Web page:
Source: Geophysical Research Letters

In addition to its signature rings and many moons, Saturn is surrounded by its own magnetosphere—the bubble of space influenced by the planet’s magnetic field. The behaviors of various phenomena within the magnetosphere, including charged particles, magnetic fields, the aurora, radio emissions, and even the rings themselves, undergo periodic cycles that last about 10.7 hours.

For the past decade, scientists have puzzled over what could cause these pulses. The periodic cycles of the magnetospheres of Earth and Jupiter are caused by the misalignment of each planet’s spin axis and magnetic field axis. However, Saturn has no such mismatch.

Saturn’s spiral as seen from the north pole of the planet looking down on the equatorial plane, with the Sun to the right. The orbits of Saturn’s principal satellites are shown, along with the Earth-Moon system drawn to scale. The dotted area around the disk of Saturn indicates the well-known rings. The dash-dotted curve marks the magnetopause, which separates the magnetosphere from the solar wind. A dotted curve indicates one orbit of the Cassini spacecraft. The spiral pattern itself rotates in a counterclockwise sense with a period of 10.7 hours. Credit: J. Carbary and the Cassini/MIMI team

Now, a new model by Carbary provides new evidence for a potential mechanism that has been previously explored by several scientists: a rotating spiral wave of increased particle density that travels outward from the planet. As the spiral turns, regions of higher plasma density and magnetic field strength periodically sweep through Saturn’s magnetosphere, giving rise to the observed cyclical behavior.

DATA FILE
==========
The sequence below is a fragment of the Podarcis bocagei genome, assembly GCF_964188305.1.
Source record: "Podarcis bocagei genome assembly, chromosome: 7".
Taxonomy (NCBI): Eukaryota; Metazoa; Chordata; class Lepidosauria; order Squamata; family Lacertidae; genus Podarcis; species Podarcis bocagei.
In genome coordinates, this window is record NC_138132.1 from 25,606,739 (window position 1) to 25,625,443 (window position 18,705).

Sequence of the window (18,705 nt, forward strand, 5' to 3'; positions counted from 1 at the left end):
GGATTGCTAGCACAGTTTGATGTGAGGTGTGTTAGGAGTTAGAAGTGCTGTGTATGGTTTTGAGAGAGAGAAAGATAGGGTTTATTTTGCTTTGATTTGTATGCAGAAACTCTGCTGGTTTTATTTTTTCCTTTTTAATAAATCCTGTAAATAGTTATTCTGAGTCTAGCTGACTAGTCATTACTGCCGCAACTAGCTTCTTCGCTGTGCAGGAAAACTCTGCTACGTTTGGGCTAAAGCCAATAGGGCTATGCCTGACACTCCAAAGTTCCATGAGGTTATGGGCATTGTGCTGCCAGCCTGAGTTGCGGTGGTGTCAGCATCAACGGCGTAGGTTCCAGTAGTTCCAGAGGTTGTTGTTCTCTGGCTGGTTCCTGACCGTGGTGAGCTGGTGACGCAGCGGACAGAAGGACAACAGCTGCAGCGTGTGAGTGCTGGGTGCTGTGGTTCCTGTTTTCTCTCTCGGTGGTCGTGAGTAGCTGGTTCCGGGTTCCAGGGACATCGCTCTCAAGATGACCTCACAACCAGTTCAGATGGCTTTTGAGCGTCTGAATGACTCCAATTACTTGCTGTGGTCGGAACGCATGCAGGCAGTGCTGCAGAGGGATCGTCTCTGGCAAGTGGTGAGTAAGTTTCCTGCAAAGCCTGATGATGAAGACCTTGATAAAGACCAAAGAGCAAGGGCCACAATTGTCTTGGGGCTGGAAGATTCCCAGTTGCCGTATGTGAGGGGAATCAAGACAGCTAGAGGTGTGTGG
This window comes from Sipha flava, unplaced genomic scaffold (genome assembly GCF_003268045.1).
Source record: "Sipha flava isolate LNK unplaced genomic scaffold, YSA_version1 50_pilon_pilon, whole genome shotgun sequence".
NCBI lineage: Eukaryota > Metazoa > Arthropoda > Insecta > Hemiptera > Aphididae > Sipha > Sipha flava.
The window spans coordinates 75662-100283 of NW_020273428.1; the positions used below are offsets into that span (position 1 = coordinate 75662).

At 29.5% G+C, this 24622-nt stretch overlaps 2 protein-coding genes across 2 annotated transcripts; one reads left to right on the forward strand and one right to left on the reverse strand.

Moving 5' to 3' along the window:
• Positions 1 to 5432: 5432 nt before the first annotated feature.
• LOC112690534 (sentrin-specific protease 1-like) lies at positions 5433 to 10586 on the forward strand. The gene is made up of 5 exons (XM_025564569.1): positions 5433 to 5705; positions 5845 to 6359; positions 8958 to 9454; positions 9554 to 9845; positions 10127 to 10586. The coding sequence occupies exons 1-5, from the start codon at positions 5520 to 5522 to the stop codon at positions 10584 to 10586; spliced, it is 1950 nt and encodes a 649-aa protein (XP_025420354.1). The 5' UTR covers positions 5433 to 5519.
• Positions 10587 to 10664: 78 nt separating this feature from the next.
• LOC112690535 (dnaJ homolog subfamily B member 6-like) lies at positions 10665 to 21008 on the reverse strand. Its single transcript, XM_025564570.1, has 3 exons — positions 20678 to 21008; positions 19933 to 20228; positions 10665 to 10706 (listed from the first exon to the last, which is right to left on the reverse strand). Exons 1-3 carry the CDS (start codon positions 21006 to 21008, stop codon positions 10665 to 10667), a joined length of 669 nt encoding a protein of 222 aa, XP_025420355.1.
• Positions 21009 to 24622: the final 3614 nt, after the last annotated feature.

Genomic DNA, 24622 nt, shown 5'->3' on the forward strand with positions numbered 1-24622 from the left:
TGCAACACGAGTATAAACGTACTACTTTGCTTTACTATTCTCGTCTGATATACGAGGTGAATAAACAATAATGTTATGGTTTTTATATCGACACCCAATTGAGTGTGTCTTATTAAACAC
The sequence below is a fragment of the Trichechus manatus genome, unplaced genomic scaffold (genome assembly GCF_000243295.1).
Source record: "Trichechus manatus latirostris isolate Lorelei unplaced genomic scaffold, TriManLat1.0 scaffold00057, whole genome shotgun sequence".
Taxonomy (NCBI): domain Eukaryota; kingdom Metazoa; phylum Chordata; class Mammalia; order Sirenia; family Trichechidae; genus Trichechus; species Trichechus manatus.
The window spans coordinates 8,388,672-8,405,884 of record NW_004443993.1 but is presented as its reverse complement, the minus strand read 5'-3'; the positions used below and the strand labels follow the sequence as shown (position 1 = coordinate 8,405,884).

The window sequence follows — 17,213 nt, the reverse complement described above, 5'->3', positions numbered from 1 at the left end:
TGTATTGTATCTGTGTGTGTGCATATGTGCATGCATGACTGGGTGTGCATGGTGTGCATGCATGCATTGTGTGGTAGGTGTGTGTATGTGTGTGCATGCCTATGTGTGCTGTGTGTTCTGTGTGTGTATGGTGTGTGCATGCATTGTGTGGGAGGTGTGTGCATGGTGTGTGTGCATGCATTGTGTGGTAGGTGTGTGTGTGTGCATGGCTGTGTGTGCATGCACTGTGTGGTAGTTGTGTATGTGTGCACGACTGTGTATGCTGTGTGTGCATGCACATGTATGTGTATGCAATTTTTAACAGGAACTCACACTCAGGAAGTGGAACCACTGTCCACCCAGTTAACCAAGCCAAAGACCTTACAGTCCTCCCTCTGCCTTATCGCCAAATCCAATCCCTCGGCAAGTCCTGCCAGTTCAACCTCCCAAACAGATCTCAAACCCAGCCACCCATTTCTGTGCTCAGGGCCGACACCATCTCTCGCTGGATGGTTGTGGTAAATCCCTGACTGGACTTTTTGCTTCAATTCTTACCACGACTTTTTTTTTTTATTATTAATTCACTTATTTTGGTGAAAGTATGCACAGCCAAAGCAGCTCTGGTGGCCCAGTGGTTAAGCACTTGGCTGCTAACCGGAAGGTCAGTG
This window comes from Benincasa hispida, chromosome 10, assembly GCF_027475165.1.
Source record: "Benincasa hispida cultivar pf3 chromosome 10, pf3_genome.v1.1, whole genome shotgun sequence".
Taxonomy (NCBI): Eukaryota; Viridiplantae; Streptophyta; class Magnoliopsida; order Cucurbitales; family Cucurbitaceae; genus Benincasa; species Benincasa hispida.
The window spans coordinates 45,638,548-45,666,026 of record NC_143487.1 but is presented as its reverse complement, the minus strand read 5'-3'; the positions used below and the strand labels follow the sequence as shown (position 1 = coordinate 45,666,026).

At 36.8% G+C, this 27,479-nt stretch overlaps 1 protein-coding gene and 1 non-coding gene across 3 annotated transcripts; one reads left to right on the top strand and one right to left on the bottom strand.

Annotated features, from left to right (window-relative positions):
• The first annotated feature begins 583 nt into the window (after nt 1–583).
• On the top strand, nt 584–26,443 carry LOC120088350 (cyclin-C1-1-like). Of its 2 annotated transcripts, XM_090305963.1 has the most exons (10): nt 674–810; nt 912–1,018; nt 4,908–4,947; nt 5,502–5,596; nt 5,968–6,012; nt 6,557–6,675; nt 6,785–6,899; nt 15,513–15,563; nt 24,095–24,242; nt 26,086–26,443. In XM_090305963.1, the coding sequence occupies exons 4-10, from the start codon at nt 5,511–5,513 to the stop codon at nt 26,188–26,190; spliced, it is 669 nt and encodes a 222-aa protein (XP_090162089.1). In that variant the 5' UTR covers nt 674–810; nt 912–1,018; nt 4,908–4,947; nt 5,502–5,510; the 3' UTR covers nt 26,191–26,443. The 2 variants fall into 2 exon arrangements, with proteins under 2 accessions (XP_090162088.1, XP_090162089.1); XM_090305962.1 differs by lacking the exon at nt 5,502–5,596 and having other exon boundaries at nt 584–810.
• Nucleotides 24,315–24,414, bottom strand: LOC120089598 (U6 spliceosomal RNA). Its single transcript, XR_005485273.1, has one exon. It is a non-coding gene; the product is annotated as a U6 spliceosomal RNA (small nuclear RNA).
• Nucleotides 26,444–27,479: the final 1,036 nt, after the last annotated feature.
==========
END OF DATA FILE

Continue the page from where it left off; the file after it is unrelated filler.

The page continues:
To construct the new model, Carbary used observations made by NASA’s Cassini spacecraft during the first 200 days of 2010. As it swung around Saturn—well within the magnetosphere—Cassini measured magnetic field strength and plasma density. Carbary used these data to calculate the wave speed of the hypothetical spiral.

An observer looking down at the north pole of Saturn from above would see that the spiral travels outward from the planet and rotates counterclockwise. It appears stiff near the planet where the wave speed is high, like the spokes of a wheel. However, the spiral takes shape as the wave speed slows toward the outer magnetosphere.

Carbary tested the new model’s predictions against other Cassini observations from 2010. The model accurately predicted the 10.7-hour periodic signature. However, it also predicted smaller secondary signals approximately 20 minutes before and after the main signal, which were not observed by Cassini. Future studies are needed to refine the model and identify the underlying mechanism that drives the spiral. (Geophysical Research Letters, doi:10.1002/2015GL067292, 2016)

—Sarah Stanley, Freelance Writer

Citation: Stanley, S. (2016), What causes the strange pulses in Saturn’s magnetosphere?, Eos, 97, doi:10.1029/2016EO047311. Published on 4 March 2016.

Text © 2016. The authors. CC BY-NC 3.0
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